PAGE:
Why Hieronymous Bosch isn’t weird. Thoughts on cultural context.

There has been an increase in stories in the press about the return of cultural objects to their place of origin. Such as Moai are family and return looted art to Africa.

One discussion has centred on the benefits of seeing an object in its original cultural context. (Whether anything has a singular cultural context is another discussion.)

For me. Seeing the works of 15th century artist Hieronymous Bosch in the town he was born and worked in changed how I understood his paintings.

I have loved the works of Bosch ever since I saw one in an art history book when I was a teenager. I was gutted to discover there was only one in the UK, and only a few in the world. Mostly scattered across museums in Europe and the US.

I liked his paintings because they were fantastical and weird. That was pretty much it. I managed to see a few as I got older and travelled to the Netherlands, Belgium, Vienna, because I lucked out on a courier trip, Kansas City.

Anyway. On the 500 anniversary of Bosch’s death. The town of his birth, the town he was named for, ‘s-Hertogenbosch or Den Bosch, held Bosch 500. The Nordbrabants Museum exhibited Hieronymous Bosch Visions of Genius, bringing together Bosch paintings and drawings from across the world. This was the culmination of a massive research and conservation project, inspired by exceptional vision from a town that didn’t even have a Bosch to call its own. I could not wait to visit! All the Bosch at once!!!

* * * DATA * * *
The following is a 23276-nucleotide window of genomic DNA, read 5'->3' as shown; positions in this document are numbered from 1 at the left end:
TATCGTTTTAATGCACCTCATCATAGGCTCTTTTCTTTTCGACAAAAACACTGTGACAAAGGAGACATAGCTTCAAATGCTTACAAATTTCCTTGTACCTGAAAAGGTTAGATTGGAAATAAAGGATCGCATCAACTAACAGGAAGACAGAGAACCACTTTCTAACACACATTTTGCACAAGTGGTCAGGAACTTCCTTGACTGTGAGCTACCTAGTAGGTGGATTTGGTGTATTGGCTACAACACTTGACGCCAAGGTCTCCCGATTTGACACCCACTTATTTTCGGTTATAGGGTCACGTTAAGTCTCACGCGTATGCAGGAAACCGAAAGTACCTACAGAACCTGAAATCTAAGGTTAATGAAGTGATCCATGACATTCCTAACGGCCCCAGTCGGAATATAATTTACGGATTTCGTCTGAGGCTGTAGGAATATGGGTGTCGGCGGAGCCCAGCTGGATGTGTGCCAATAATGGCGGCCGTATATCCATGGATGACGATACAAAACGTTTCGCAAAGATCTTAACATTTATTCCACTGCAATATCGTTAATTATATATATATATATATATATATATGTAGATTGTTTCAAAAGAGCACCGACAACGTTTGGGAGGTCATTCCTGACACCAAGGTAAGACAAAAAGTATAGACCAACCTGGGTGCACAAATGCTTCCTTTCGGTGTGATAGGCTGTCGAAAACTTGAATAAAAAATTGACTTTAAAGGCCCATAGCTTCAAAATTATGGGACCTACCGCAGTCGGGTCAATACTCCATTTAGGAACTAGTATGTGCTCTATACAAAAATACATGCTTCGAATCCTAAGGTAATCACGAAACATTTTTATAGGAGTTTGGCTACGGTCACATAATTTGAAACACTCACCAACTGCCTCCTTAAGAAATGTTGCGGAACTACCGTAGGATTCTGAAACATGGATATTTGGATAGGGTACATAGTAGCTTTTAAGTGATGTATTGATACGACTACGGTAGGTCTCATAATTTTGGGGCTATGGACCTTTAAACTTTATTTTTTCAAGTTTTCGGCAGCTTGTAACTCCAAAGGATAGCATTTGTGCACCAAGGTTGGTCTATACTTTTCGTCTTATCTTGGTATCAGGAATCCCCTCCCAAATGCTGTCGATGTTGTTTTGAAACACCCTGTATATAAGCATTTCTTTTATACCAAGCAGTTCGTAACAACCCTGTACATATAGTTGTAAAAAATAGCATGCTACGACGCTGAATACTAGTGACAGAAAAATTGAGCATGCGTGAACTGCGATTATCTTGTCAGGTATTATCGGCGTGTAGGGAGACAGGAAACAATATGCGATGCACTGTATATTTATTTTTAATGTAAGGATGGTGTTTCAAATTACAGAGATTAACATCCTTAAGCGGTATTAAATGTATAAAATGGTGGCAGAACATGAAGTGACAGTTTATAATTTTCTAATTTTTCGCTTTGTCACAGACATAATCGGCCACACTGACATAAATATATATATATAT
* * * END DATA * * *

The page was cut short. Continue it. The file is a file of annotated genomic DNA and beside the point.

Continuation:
But it was much more than that. Bosch 500 was a truly immersive experience which saw the whole city celebrate its famous son. I saw pottery and tools from the time of Bosch (as depicted in his works), the massive cathedral that many of his works once occupied, underground canals, elaborate murals, sculptures of his creations, and frog ornaments. In gardens. On walls. What was with the frog?

Then I found the small but rather brilliant Carnival Museum. Lots of visitors walked past this museum. They missed out. Because they did not learn about Oeteldonk.

During carnival Den Bosch becomes Oeteldonk. A world is turned upside down. The flag of Oetelbonk depicts a frog. Carnival happened in Bosch’s time and still happens today. I think it would be fair to say alcohol played and plays a large part. Once I knew it existed Oetelbonk was always on the edge of my vision. Especially after a drink… I think that may have been how a 15th century mind perceived Heaven and Hell too.

Heaven. Hell. s-Hertogenbosch. Oeteldonk. Visually rich. Populated by diverse beings. Transitionary. Rennaisance. Intense. But no longer so weird. Bosch 500 allowed me to really experience the world of Hieronymous Bosch. This could only have been achieved in Den Bosch (and Oetelbonk).

Although. At the beginning of this blog I mentioned that objects may not have a singular cultural context.

Bosch’s paintings were made in Den Bosch, but were commissioned for Austria or Spain. Because I can never get enough Bosch I went to see the Prado’s Bosch exhibition. In a Catholic country. Different exhibition. Different context. Different experience.

About rachelcockett

Art heritage museums weird stuff. Fundraiser and donor. Equity. Acting to level the playing field.
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